Shannon French, Cameron Wheelehen and Tom Potter travelled to Africa to teach rangers new techniques in their on-going fight against Black Rhino poachers as volunteers for the International Anti-Poaching Foundation [IAPF].
The IAPF was set up by former Australian soldier Damien Mander and the organisation aims to up-skill the approach of rangers and defend wildlife at risk in an effort to confront tech-savvy and well financed poaching networks.
The men met on operations in Timor Leste when they were part of the International Stabilisation Force. Originally Mr French went to Zimbabwe and volunteered. From there he and Mr Wheelehen went to Africa to work with the IPAF and seek adventure. Mr Potter followed in their footsteps in an effort to make the most of his army educated skill set.
PHOTO: Tom Potters trained rangers and fought against poachers hunting black rhino.
National Geographic says the rhinos are generally hunted for their horn which some people believe holds magical powers and can be used for medicinal purposes.
Mr Potter was based near Victoria Falls.
The rangers who worked on the reserve are the sorts of guys who already come equipped with so much knowledge, says Mr Potter.
“I mean we’re talking about men who were born in the bush and could hear a giraffe before they would see it and they could tell that by a footprint in the ground if a specific animal was pregnant.”
Mr Potter’s role was to help with the implementation of new technology and go on patrols. “Always making sure that the only foot prints in the game park were our own.”
While there, he did catch a poacher. One man had come through the fence and upon being caught he said he had become lost and wandered off his track but the rangers with Mr Potter quickly deduced that he was lying. People in this part of Africa do not get lost from their village if they are a local, they said. “We found him and he was sent to jail, which was great.”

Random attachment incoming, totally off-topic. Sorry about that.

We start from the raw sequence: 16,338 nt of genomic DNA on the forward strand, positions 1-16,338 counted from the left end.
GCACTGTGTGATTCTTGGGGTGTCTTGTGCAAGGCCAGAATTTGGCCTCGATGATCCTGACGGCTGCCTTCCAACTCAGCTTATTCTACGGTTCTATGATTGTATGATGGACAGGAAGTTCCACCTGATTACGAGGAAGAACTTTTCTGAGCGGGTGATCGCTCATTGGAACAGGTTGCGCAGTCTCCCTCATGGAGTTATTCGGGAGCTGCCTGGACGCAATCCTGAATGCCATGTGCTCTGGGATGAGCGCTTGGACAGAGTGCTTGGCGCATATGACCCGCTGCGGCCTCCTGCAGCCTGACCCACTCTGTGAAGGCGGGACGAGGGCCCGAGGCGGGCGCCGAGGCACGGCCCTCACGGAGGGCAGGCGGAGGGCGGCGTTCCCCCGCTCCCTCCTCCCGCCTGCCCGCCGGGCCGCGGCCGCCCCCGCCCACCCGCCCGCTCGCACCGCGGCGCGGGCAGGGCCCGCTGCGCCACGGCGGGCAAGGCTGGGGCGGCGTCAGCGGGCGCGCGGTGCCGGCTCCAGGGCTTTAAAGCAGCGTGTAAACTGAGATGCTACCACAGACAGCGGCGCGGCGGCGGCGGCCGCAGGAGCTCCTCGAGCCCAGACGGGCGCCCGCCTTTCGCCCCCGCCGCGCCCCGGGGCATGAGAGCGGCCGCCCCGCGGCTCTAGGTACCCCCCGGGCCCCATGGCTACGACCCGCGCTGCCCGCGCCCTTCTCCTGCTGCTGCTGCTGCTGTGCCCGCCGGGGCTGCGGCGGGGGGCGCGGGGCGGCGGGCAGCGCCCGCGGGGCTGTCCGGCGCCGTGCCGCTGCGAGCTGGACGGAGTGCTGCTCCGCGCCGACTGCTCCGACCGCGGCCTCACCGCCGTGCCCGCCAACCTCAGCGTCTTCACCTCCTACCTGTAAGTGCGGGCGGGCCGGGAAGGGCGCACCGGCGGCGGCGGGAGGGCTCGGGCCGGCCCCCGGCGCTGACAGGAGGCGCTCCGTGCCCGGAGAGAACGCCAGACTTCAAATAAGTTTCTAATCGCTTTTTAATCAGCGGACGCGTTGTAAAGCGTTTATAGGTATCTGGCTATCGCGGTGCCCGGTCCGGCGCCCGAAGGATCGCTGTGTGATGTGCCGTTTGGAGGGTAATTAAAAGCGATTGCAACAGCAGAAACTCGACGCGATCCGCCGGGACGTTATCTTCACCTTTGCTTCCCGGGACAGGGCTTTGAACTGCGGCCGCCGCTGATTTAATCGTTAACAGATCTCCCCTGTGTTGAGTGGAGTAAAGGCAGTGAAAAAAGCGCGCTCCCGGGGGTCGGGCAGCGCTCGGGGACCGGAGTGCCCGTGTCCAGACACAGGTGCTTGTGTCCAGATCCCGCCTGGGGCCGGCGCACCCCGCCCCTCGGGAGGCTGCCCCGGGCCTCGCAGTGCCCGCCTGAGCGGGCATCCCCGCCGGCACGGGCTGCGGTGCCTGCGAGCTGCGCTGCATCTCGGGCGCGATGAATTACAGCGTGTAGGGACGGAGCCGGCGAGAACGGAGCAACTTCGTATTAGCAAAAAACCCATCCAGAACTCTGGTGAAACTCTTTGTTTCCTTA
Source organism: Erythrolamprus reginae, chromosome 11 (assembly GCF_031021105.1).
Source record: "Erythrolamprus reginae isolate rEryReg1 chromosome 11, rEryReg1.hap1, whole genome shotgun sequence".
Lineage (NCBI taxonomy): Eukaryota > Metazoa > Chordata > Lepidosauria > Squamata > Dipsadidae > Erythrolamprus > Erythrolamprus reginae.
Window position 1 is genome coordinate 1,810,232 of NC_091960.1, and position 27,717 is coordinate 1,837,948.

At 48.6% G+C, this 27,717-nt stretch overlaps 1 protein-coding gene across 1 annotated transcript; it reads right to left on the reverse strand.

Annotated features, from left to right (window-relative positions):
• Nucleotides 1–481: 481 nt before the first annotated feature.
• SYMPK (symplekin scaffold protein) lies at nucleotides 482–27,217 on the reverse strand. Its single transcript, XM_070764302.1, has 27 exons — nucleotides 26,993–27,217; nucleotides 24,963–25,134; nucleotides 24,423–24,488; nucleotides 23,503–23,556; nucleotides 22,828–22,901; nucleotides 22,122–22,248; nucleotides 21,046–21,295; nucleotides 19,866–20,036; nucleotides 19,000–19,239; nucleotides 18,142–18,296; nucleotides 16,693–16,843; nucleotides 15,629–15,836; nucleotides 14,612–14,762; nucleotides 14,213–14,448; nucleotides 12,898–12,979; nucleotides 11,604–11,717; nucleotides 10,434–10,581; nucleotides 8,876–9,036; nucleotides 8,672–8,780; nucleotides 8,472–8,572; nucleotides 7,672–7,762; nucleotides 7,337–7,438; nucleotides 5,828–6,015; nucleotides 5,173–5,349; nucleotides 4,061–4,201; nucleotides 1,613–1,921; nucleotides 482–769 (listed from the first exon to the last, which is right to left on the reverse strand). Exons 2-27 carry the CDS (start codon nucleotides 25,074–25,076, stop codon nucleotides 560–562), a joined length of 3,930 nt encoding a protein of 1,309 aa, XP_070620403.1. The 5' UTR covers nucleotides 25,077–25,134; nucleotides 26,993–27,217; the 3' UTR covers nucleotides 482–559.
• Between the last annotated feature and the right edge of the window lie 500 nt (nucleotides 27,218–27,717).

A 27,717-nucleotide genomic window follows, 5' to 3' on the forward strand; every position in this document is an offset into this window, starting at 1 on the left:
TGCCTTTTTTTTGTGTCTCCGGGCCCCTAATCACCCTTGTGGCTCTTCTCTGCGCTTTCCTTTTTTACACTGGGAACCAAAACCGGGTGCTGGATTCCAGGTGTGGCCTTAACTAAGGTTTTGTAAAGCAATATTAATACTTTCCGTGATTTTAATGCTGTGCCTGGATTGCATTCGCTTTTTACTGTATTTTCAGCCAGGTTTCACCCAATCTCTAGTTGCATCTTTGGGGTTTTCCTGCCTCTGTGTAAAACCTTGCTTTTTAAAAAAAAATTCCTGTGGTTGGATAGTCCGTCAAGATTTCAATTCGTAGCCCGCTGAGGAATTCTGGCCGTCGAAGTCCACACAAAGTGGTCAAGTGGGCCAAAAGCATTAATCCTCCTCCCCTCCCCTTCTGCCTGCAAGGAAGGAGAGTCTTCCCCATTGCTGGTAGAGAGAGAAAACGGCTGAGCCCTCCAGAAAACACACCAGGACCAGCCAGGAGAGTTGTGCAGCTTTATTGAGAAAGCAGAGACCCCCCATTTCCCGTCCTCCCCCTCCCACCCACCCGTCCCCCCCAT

The park also had a success story when they shut down a poaching party that contained a professional hunter and an off-duty police officer. The men had come through the game fence and got separated when a pride of lions also came into the park causing the men to panic. The rangers were able to find one of the men hiding up a tree who quickly gave up the information about his colleagues. The rangers and police then worked together to perform a raid on the house where the poachers were staying and uncovered a cache of weapons and were able to arrest the men.
“It saved the rhino and the rangers a lot of hassle.”
Mr Potter says his time with IAPF has impacted him. It may have only been a month but he can see how the rangers form such strong bonds with the animals they’ve being tasked to look after.
“It puts a lot things in perspective especially being in places like Africa. There’s a lot of selfless people out there who do things out of pure love. And after operating in places where all you see is a saturation of human greed and people out there for their own wellbeing, it was really nice to work with men, hard, hard, men who were in it to help something other than themselves.”
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Additional rhino images, courtesy Shutterstock.com